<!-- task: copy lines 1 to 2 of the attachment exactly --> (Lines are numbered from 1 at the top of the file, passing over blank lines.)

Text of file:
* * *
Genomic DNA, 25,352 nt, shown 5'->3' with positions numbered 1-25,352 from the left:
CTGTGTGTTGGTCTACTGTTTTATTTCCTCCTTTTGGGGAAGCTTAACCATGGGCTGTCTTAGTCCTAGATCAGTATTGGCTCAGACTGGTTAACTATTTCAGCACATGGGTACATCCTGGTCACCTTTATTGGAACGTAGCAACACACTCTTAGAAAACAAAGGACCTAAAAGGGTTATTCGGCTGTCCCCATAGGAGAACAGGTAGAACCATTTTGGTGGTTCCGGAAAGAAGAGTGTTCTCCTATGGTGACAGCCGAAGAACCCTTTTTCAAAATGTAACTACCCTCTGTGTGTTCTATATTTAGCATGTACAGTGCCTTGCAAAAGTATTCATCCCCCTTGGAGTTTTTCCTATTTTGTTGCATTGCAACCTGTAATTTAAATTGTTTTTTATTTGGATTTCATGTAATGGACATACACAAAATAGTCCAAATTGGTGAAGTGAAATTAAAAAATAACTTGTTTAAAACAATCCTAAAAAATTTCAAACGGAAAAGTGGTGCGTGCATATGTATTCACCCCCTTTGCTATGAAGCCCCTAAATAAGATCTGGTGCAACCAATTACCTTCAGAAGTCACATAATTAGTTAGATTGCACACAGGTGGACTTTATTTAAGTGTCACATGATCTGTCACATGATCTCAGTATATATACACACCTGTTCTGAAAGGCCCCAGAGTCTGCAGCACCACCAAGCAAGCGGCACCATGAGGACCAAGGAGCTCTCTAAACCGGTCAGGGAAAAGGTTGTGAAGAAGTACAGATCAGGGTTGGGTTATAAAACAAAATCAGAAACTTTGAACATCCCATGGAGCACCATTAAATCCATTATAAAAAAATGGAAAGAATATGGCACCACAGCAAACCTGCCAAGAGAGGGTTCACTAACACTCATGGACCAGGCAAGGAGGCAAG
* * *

Genomic DNA, 25,352 nt, shown 5'->3' with positions numbered 1-25,352 from the left:
CTGTGTGTTGGTCTACTGTTTTATTTCCTCCTTTTGGGGAAGCTTAACCATGGGCTGTCTTAGTCCTAGATCAGTATTGGCTCAGACTGGTTAACTATTTCAGCACATGGGTACATCCTGGTCACCTTTATTGGAACGTAGCAACACACTCTTAGAAAACAAAGGACCTAAAAGGGTTATTCGGCTGTCCCCATAGGAGAACAGGTAGAACCATTTTGGTGGTTCCGGAAAGAAGAGTGTTCTCCTATGGTGACAGCCGAAGAACCCTTTTTCAAAATGTAACTACCCTCTGTGTGTTCTATATTTAGCATGTACAGTGCCTTGCAAAAGTATTCATCCCCCTTGGAGTTTTTCCTATTTTGTTGCATTGCAACCTGTAATTTAAATTGTTTTTTATTTGGATTTCATGTAATGGACATACACAAAATAGTCCAAATTGGTGAAGTGAAATTAAAAAATAACTTGTTTAAAACAATCCTAAAAAATTTCAAACGGAAAAGTGGTGCGTGCATATGTATTCACCCCCTTTGCTATGAAGCCCCTAAATAAGATCTGGTGCAACCAATTACCTTCAGAAGTCACATAATTAGTTAGATTGCACACAGGTGGACTTTATTTAAGTGTCACATGATCTGTCACATGATCTCAGTATATATACACACCTGTTCTGAAAGGCCCCAGAGTCTGCAGCACCACCAAGCAAGCGGCACCATGAGGACCAAGGAGCTCTCTAAACCGGTCAGGGAAAAGGTTGTGAAGAAGTACAGATCAGGGTTGGGTTATAAAACAAAATCAGAAACTTTGAACATCCCATGGAGCACCATTAAATCCATTATAAAAAAATGGAAAGAATATGGCACCACAGCAAACCTGCCAAGAGAGGGTTCACTAACACTCATGGACCAGGCAAGGAGGCAAG